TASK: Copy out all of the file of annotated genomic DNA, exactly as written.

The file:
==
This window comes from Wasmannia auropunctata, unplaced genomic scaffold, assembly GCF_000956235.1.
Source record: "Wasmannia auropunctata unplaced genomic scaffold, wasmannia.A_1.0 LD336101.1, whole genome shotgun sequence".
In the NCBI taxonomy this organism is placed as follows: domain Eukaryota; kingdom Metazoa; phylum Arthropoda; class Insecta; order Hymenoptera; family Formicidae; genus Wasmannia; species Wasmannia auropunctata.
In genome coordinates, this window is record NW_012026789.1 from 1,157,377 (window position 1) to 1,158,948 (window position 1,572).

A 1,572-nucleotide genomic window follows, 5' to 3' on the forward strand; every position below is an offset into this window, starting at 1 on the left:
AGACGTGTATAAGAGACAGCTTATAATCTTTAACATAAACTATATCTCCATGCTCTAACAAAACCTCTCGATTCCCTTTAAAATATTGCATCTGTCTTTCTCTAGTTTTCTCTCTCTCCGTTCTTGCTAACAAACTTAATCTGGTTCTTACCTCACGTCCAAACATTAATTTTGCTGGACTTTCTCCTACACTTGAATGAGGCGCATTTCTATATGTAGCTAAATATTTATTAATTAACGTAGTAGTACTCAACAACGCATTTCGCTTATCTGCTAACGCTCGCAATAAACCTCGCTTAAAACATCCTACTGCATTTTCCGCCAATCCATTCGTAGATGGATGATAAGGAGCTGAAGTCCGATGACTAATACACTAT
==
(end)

This window comes from Wasmannia auropunctata, unplaced genomic scaffold, assembly GCF_000956235.1.
Source record: "Wasmannia auropunctata unplaced genomic scaffold, wasmannia.A_1.0 LD336101.1, whole genome shotgun sequence".
In the NCBI taxonomy this organism is placed as follows: domain Eukaryota; kingdom Metazoa; phylum Arthropoda; class Insecta; order Hymenoptera; family Formicidae; genus Wasmannia; species Wasmannia auropunctata.
In genome coordinates, this window is record NW_012026789.1 from 1,157,377 (window position 1) to 1,158,948 (window position 1,572).

A 1,572-nucleotide genomic window follows, 5' to 3' on the forward strand; every position below is an offset into this window, starting at 1 on the left:
AGACGTGTATAAGAGACAGCTTATAATCTTTAACATAAACTATATCTCCATGCTCTAACAAAACCTCTCGATTCCCTTTAAAATATTGCATCTGTCTTTCTCTAGTTTTCTCTCTCTCCGTTCTTGCTAACAAACTTAATCTGGTTCTTACCTCACGTCCAAACATTAATTTTGCTGGACTTTCTCCTACACTTGAATGAGGCGCATTTCTATATGTAGCTAAATATTTATTAATTAACGTAGTAGTACTCAACAACGCATTTCGCTTATCTGCTAACGCTCGCAATAAACCTCGCTTAAAACATCCTACTGCATTTTCCGCCAATCCATTCGTAGATGGATGATAAGGAGCTGAAGTCCGATGACTAATACACTAT